Multi-state Income Taxes | Companies expanding into California

California State Tax

California is a great state to do business in, despite the higher tax liability in this state. The state is home to many major cities like Los Angeles, San Diego, and many others with massive populations. California also boasts a booming economy that would benefit any business. Because of its diversity and population size, California offers businesses the opportunity to thrive, regardless of its business industry. Talent also wouldn’t be a problem for businesses expanding into this state as California has over 400 institutions of higher learning, making it the state with the most colleges and universities in the US. 

California State Taxes

If you have recently expanded your business into this state, or if you’re considering doing so, understanding the cost of apportionment is important to help you accurately report earnings to the IRS and local governments. 

  • S Corporations

    • Filing Requirements
      • You must file California S Corporation Franchise or Income Tax Return (Form 100S) if the corporation is:
        • Incorporated in California
        • Incorporated in California
        • Doing business in California
        • Registered to do business in California with the Secretary of State
        • Receiving California source income
    • Allocation and Apportionment
      • One Factor Formula: Gross receipts
        • All trade or businesses, except those that derive more than 50% of their gross receipts from qualified business activities (QBA), must apportion their business income to California using a single-sales factor.
      • Market-based apportionment
        • Revenues received from customers within the state.
  • Partnerships

    • Filing Requirements
        •  Partnership file Form 568, Limited Liability Company Return of Income.
        • General corporation file Form 100, California Corporation Franchise or Income tax Return.
        • S corporation file Form 100S, California S Corporation Franchise or Income tax Return.
        • Disregarded entities, see General Information R, Check-the-Box Regulations.
      • LLCs classified as partnerships should not file Form 565, Partnership Return of Income. The LLC will file Form 565 only if it meets an exception.
    • Allocation & apportionment
      • One factor formula: Gross receipts
        • All trade or businesses, except those that derive more than 50% of their gross receipts from qualified business activities (QBA), must apportion their business income to California using a single sales factor.
      • Market Assignment: R&TC Section 25136 requires all taxpayers to assign sales, other than sales of tangible personal property, using the market assignment. For more information, get Schedule R or go to ftb.ca.gov and search for market assignment.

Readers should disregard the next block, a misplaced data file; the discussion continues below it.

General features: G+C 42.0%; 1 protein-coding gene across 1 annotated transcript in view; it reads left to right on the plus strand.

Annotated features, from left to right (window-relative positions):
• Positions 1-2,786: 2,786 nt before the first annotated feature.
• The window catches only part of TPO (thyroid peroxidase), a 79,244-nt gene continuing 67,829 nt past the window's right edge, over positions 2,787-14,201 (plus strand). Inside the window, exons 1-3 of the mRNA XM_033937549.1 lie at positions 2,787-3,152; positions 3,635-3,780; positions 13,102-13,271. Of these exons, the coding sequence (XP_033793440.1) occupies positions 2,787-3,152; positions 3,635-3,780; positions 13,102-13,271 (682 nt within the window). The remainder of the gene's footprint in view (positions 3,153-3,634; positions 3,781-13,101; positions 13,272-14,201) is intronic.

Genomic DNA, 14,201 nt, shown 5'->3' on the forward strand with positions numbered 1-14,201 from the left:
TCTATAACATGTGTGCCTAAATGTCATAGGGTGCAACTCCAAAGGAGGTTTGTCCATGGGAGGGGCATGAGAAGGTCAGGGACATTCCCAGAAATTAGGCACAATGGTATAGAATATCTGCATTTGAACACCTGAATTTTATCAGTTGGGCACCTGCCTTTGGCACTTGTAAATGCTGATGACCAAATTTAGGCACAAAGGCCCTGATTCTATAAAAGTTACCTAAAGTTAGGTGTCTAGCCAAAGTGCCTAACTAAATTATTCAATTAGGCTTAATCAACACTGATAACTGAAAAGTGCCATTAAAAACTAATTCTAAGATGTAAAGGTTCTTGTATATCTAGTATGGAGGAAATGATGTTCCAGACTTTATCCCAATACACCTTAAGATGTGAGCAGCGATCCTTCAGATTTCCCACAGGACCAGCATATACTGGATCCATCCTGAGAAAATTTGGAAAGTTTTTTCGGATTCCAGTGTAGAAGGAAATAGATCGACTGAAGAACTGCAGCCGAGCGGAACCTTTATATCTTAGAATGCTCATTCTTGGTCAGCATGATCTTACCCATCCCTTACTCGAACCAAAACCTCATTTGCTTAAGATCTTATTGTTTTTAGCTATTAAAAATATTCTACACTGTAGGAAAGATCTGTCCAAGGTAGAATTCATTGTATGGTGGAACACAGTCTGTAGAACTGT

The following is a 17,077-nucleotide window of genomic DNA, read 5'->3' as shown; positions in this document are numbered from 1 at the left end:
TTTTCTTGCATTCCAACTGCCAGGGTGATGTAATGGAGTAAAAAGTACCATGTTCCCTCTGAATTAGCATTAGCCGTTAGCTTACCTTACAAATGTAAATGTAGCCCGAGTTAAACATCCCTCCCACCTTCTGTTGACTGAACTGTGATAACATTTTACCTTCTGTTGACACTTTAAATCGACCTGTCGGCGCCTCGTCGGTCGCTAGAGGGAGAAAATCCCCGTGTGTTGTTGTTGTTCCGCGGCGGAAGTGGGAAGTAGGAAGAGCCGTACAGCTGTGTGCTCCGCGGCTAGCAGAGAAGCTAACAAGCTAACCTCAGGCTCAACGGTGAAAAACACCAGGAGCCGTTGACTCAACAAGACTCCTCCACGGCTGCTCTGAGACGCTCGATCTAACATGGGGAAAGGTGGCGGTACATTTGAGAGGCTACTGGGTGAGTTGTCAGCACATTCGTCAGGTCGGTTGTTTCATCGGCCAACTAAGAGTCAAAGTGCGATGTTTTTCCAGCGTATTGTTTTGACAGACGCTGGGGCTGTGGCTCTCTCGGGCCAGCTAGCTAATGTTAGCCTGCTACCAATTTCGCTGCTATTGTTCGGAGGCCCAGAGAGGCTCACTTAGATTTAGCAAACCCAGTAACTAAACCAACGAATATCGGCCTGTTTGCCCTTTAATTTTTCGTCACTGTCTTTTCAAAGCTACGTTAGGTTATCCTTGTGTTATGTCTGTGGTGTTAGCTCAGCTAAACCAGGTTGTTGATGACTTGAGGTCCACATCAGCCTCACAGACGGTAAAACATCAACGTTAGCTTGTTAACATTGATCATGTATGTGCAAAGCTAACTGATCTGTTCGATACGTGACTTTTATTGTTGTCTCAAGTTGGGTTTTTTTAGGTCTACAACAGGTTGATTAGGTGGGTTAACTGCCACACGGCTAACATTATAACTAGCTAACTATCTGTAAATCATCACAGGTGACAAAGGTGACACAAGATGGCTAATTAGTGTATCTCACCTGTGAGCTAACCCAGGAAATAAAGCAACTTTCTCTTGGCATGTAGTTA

• Employees & individual filers

    Generally, you must file a California income tax return if you’re a resident, part-year resident, or nonresident and:

      • Are required to file a federal return
      • Receive income from a source in California
      • Have income above a certain amount
      • If you qualify for the California Earned Income Tax Credit (EITC), you can get up to $3,027
      • If you had money withheld out of your paycheck for state taxes, you may be able to get a refundIf you do not owe taxes or have to file, you may be able to get a refund.

Ensuring Accurate Tax Filing

Keeping a handle on these different laws and tax implications might be difficult for your staff members but can be accomplished by outsourcing a CPA. Allow an expert who deals with business structuring, accounting, and taxation regularly set up accounting software to factor in applicable tax laws for each US state.

Fusion CPA recently expanded into new states bringing us firsthand experience and knowledge. We have a team of certified public accountants who are highly skilled in handling multistate taxes. Our team of professionals understands the federal and state laws in various states and jurisdictions.

Fusion CPA

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This blog article is not intended to be the rendering of legal, accounting, tax advice, or other professional services. Articles are based on current or proposed tax rules at the time they are written and older posts are not updated for tax rule changes. We expressly disclaim all liability in regard to actions taken or not taken based on the contents of this blog as well as the use or interpretation of this information. Information provided on this website is not all-inclusive and such information should not be relied upon as being all-inclusive.

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